Wetland Mapping

A case study of Wetland detection on the Kapiti Coast, New Zealand

We worked closely with data science specialist Lynker Analytics produced the first high-resolution wetland detection map of the Kapiti Coast using Machine Learning (ML), Light Detection and Ranging (LiDAR) and high-resolution Red-Green-Blue-Infrared (RGBI) aerial imagery.  The wetland detection map was designed to provide the initial response to the need for wetland mapping in the Kapiti Coast District for the Greater Wellington Regional Council (GWRC).

The challenge

  • Detect and map wetlands 0.05ha and greater including coastal wetlands in the Kapiti Coast District
  • Provide an actionable wetland output to help with the prioritisation of wetlands at risk of loss of extent or values  
  • Develop a cost-effective method to detect and map wetlands for potential application across the wider Wellington Region
Wetland Mapping 1 v2
Wetland mapping 3


The National Policy Statement for Freshwater Management requires Regional Councils to identify and map every natural inland wetland in their regions (anything that is ≥0.05 ha), outside of public conservation lands or waters by 2030.  The policy statement also provides direction that regional councils should prioritise wetlands at risk of loss of size or special values. Given the risks to wetlands posed by the urban development plans for the Kapiti Coast District, the timing of work on the whaitua catchment committee plan in this district, and the spatial resources available, the Kapiti Coast District was selected to trial the new predictive wetland detection techniques.

Internationally the task of wetland mapping had been described as one of the most difficult landscape features to map. Wetlands are dynamic and often transitional ecosystems; their interface with terrestrial and aquatic ecosystems are challenging to understand. Expert knowledge is normally required for designing and extracting the most efficient information and to discriminate wetland characteristics.

To address this challenge our core team consisted of an integrated team of wetland scientists (including council specialists), remote sensing scientists, data scientists and geospatial specialists all working together to design an approach, train a Kapiti Coast wetland detection model and refine the wetland detection outputs.

Several machine learning models were trialed with a Random Forest decision tree method chosen based on performance and the ability to tune model inputs carefully based on feature importance.  Inference cycles were run using Python and Tensorflow/Keras with the mathematical ML models generating predictions using the patterns extracted from the training data sets. Active Learning was used to train the machine learning models; a methodology used to achieve high accuracy models using only the most essential training inputs.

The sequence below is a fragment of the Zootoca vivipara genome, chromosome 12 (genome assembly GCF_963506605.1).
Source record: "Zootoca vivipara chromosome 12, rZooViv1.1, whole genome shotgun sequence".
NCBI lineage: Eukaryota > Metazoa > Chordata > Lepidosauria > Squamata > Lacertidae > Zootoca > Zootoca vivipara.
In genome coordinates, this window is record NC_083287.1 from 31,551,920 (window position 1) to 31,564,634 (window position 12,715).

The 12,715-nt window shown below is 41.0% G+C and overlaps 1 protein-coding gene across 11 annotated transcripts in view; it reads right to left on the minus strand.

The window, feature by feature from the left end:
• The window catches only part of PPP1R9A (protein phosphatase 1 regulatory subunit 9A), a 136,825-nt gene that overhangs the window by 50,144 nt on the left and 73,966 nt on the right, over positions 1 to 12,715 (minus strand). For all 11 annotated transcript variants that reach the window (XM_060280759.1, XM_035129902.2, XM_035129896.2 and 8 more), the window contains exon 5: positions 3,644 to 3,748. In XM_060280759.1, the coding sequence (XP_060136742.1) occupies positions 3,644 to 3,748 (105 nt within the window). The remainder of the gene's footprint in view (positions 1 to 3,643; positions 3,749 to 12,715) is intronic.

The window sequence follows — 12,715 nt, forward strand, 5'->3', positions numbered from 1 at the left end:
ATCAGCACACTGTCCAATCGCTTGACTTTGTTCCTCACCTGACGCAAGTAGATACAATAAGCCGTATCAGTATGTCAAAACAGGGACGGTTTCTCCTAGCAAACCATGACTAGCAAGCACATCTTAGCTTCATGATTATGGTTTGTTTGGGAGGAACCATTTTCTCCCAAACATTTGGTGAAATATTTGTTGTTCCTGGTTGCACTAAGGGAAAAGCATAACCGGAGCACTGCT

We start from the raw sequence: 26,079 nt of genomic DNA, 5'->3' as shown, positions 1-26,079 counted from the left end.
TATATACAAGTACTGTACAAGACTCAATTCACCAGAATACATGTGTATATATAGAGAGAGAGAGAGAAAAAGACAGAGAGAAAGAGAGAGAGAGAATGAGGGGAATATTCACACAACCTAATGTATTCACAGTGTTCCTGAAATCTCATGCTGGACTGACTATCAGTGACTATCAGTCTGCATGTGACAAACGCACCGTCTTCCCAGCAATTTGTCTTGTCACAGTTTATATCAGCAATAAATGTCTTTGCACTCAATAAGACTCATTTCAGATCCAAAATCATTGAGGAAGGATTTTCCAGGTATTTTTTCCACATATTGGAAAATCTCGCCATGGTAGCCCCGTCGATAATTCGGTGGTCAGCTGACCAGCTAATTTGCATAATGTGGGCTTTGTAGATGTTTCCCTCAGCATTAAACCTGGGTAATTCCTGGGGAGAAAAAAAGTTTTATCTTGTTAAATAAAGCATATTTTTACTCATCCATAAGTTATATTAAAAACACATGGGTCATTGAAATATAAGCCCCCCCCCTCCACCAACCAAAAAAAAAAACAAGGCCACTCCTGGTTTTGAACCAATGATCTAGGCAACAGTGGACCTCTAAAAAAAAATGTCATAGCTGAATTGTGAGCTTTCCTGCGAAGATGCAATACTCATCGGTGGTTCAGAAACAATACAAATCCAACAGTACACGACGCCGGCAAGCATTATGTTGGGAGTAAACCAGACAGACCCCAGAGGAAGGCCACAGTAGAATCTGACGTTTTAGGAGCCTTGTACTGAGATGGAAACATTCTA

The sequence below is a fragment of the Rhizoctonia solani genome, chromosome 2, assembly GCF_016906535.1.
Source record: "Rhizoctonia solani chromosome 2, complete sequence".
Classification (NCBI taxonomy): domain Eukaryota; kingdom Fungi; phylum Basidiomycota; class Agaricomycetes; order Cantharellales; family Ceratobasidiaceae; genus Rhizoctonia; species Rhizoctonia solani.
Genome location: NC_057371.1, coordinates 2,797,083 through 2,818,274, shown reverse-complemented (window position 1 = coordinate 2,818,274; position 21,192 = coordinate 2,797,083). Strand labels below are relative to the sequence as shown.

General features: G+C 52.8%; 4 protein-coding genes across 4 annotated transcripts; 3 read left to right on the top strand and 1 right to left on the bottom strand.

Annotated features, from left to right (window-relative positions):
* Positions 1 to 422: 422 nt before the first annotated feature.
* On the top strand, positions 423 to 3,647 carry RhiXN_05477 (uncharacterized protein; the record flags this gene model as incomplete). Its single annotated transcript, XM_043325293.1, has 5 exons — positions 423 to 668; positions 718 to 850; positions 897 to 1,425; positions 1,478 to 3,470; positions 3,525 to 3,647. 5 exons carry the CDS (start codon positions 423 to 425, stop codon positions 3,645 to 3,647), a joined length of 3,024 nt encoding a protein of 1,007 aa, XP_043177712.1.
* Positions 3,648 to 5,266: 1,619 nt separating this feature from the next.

With this approach our team have been able to detect wetlands within the district in a very short time frame (3 months) compared to that needed for conventional methods. This is ideal when time and cost considerations are important and proactive land use decisions need to be made. The results of the assessment are summarised as follows, including some illustrative images.

  • Average ML model accuracy was 86%
  • Average delineation accuracy of 78.6%
  • Detect wetlands of 100 m2 and larger
  • Mapped coastal including inland freshwater wetlands
  • Detected difficult detectable wetland types
  • Derived wetland likelihood tiers


The opportunities

This approach provides a basis for prioritizing wetlands at risk of loss of extent or values. It is a very cost-effective method that can also use freely available regional imagery and training data from other regions may provide a head start and even a cost saving when transfer learning is applied. This approach can be applied region wide and further afield. Additionally, the outputs are a very valuable information source that can guide resource consenting and environmental planning. It provides an understanding of the spatial extent and connectivity of wetlands on a landscape scale and serves as a very valuable resource for the identification of potential wetland restoration areas.